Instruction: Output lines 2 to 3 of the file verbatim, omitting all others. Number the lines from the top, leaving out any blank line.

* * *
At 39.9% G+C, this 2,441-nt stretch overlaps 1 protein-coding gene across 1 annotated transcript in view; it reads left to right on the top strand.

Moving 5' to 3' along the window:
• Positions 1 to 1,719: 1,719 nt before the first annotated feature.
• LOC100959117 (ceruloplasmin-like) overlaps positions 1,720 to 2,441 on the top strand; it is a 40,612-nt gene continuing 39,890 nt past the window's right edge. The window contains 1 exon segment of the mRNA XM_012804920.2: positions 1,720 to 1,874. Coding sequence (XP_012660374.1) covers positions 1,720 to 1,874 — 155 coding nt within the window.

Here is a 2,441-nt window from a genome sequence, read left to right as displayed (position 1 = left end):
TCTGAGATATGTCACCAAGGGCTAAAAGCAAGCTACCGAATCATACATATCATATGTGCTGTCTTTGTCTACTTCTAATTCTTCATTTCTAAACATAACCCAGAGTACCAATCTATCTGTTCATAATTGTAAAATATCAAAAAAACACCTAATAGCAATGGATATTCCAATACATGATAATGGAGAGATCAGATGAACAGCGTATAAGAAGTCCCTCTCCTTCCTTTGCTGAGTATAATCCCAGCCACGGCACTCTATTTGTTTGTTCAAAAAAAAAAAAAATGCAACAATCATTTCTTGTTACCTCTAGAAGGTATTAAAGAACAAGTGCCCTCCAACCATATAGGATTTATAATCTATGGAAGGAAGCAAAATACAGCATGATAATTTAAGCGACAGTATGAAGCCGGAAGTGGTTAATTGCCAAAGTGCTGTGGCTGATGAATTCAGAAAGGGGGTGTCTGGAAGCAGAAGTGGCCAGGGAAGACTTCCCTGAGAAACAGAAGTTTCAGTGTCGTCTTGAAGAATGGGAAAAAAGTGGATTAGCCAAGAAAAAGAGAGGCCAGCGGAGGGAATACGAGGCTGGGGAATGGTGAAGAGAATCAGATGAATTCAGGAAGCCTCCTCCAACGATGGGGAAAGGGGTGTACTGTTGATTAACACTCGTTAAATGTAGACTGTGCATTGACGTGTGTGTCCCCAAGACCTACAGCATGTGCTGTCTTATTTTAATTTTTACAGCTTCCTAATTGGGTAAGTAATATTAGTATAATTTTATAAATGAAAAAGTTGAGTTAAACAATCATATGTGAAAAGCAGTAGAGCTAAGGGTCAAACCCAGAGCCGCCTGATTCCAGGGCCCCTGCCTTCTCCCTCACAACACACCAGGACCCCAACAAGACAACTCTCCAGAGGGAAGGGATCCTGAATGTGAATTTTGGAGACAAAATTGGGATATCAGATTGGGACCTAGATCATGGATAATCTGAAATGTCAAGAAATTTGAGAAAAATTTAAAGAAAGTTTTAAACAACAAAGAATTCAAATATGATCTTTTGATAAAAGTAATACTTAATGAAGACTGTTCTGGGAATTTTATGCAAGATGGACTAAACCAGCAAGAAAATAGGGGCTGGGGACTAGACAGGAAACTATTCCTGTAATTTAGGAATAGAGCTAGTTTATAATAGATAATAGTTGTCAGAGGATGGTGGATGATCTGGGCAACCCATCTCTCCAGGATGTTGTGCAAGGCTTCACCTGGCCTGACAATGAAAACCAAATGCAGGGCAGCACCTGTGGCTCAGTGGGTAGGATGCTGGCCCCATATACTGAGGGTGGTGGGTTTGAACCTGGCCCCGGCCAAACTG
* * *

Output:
Moving 5' to 3' along the window:
• Positions 1 to 1,719: 1,719 nt before the first annotated feature.